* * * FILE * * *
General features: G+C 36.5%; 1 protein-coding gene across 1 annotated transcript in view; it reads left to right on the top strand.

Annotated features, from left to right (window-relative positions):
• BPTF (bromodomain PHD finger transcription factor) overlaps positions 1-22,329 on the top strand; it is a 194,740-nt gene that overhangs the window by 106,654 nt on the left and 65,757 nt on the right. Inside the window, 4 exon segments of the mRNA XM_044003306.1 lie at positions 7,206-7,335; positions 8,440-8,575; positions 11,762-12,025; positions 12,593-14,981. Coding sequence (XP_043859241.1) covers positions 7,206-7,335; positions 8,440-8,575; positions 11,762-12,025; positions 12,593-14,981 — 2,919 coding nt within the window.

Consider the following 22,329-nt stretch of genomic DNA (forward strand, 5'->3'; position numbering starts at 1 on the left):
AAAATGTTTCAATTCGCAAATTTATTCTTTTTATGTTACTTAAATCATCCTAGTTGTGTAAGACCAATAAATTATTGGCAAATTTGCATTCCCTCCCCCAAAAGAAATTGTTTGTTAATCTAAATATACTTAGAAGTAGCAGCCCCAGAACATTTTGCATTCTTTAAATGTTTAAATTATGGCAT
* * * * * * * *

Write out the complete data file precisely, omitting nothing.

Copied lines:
General features: G+C 36.5%; 1 protein-coding gene across 1 annotated transcript in view; it reads left to right on the top strand.

Annotated features, from left to right (window-relative positions):
• BPTF (bromodomain PHD finger transcription factor) overlaps positions 1-22,329 on the top strand; it is a 194,740-nt gene that overhangs the window by 106,654 nt on the left and 65,757 nt on the right. Inside the window, 4 exon segments of the mRNA XM_044003306.1 lie at positions 7,206-7,335; positions 8,440-8,575; positions 11,762-12,025; positions 12,593-14,981. Coding sequence (XP_043859241.1) covers positions 7,206-7,335; positions 8,440-8,575; positions 11,762-12,025; positions 12,593-14,981 — 2,919 coding nt within the window.

Consider the following 22,329-nt stretch of genomic DNA (forward strand, 5'->3'; position numbering starts at 1 on the left):
AAAATGTTTCAATTCGCAAATTTATTCTTTTTATGTTACTTAAATCATCCTAGTTGTGTAAGACCAATAAATTATTGGCAAATTTGCATTCCCTCCCCCAAAAGAAATTGTTTGTTAATCTAAATATACTTAGAAGTAGCAGCCCCAGAACATTTTGCATTCTTTAAATGTTTAAATTATGGCAT